Second Mesa Favorites

  • Sinagua pottery shards, Wupatki
    Sinagua pottery shards, Wupatki
    by madamx
  • Mesa Lookout House
    Mesa Lookout House
    by madamx
  • San Francisco Peaks, where some Kachinas reside
    San Francisco Peaks, where some Kachinas...
    by madamx

Best Rated Favorites in Second Mesa

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    Living History

    by madamx Updated Apr 19, 2006

    3.5 out of 5 starsHelpfulness

    Sinagua pottery shards, Wupatki

    Favorite thing: It is quite amazing that some of these people still live in these ancient buildings, dating from the 1100's, especially those who choose to live without electricity or running water. The houses are grouped quite close together, and the roads are very narrow, so you feel like you are back in ancient times until have have to move over for a Ford pick-up driven by one of the Hopi villagers.

    What is also surprising, is that there are artifacts lying around everywhere. Most of the artifacts are pottery shards strewn on the ground, as numerous as rocks. Some of these shards are quite ancient, and were left where they broke so long ago. You cannot take any of these shards, but, it's fun to look for them. Our guides told us the probable age of the pottery shards by looking at the color and design on them. They also found an arrowhead lying on the ground.

    Also, pay attention to and respect any areas where there are offerings left or where prayers have been left, in the form of tied feathers to a branch. We passed by a natural rock spire on Walpi. I noticed a wraped corn husk and flowers left on an alcove in the rock. I asked a local woman if that was an offering, and she said it was, and that the spire was called "Flower Rock" by the villagers, as every spring flowers bloom on the top of the spire.

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  • madamx's Profile Photo

    R-e-s-p-e-c-t

    by madamx Written Apr 19, 2005

    3.5 out of 5 starsHelpfulness

    San Francisco Peaks, where some Kachinas reside
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    Favorite thing: The Hopi Reservation is literally the centre of the universe to these people. They acquired this land through a fairly complicated history from the Navajo. Much of the Hopi culture is hidden from visitors, and they still follow many ancient customs passed down from generation to generation. For example, one of the women told me that her daughter, who is 14, will be having a coming-of-age ceremony, where her hair will be woven into the traditional squash-blossoms, after being washed with yucca soap that this woman made by hand.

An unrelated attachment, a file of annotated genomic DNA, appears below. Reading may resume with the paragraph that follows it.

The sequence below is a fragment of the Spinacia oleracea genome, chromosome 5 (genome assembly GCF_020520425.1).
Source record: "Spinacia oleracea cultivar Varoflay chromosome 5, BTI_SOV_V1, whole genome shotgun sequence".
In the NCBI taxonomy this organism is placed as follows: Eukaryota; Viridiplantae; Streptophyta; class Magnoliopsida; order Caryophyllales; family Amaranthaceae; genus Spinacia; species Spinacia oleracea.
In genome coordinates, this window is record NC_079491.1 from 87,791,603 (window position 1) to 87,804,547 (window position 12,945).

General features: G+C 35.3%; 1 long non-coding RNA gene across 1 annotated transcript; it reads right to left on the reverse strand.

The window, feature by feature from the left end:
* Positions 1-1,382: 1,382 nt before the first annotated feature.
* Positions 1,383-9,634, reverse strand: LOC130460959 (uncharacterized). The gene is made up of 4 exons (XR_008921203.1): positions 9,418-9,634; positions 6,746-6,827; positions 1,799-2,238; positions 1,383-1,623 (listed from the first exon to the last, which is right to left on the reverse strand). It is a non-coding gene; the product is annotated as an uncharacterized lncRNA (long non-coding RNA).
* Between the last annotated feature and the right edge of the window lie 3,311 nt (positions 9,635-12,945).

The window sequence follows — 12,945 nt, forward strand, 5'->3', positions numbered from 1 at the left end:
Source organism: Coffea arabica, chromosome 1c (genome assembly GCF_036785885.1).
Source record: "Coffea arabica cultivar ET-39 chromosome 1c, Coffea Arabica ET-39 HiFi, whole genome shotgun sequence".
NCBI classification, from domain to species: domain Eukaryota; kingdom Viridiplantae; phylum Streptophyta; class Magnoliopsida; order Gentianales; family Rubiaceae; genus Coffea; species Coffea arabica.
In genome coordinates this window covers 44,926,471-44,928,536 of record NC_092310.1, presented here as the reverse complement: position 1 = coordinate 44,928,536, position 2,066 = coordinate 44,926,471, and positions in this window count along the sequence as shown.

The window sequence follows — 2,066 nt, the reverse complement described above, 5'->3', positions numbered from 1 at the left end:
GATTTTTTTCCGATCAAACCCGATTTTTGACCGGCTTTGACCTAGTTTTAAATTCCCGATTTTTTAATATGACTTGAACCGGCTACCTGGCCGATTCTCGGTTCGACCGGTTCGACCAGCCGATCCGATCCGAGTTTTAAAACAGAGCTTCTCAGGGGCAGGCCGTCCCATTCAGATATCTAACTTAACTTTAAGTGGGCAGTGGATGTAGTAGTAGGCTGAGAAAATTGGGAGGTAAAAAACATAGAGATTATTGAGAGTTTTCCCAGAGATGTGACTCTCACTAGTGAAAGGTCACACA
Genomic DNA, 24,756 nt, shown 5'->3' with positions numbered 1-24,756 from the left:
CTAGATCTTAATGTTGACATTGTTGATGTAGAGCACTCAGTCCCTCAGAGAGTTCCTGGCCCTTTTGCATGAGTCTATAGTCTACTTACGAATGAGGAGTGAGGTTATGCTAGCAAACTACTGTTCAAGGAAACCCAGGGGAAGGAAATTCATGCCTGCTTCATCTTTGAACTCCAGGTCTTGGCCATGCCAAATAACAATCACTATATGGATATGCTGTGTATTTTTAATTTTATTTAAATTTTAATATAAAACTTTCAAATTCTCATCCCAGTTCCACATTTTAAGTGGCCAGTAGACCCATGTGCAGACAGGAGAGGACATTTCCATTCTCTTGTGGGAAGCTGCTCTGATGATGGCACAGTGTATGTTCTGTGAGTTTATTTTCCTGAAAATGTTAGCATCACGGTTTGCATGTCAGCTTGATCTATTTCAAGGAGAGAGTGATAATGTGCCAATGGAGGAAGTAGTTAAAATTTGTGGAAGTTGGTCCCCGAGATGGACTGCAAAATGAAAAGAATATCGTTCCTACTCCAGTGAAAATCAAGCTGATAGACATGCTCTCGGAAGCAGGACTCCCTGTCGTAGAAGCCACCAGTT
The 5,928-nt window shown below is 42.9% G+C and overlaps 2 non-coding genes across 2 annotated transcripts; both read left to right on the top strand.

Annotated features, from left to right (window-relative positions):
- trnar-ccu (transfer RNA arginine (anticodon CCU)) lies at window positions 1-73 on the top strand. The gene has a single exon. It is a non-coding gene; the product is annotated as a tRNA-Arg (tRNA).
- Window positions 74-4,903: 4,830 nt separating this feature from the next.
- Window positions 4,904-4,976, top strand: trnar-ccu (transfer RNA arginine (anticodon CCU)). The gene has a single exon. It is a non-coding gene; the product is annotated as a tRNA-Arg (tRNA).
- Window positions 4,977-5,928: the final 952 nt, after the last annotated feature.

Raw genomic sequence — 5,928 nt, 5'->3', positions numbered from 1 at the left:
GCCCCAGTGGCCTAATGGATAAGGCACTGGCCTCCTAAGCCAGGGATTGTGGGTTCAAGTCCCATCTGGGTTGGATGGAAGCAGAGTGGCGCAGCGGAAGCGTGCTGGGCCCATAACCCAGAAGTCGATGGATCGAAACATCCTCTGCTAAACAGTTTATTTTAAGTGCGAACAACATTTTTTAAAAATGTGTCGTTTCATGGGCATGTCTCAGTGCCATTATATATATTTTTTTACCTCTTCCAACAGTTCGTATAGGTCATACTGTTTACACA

The Hopi have many elaborate social and religious dances throughout the year, and these were open to outsiders at one time, until too many people showed disrespect or ridicule. You can still ask permission to attend one of the dances by contacting the Hopi at : http://www.hopi.nsn.us/

    It is important to remember that when you are visiting the villages, you are a guest, and at any time your privileges may be revoked. However, they seem to be an easy-going and pleasant people, and I would think you would have to do something pretty bad to have them kick you out of the village.

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    Hopi Houses

    by madamx Updated Apr 19, 2005

    3.5 out of 5 starsHelpfulness

    Mesa Lookout House

    Favorite thing: The dwellings built on the Mesas were made of the surrounding stone, and therefore blend into the mesa environment. You really can't see the buildings unless you get quite close to the mesas. This worked to the Hopi's advantage for defense purposes.

    This picture is a look-out house situated on Second Mesa. It gives you an idea of the construction of the Hopi Mesa homes, which are, of course, much bigger than this example. The homeowners on the Mesas have installed modern glass windows and window frames, and modern doors.

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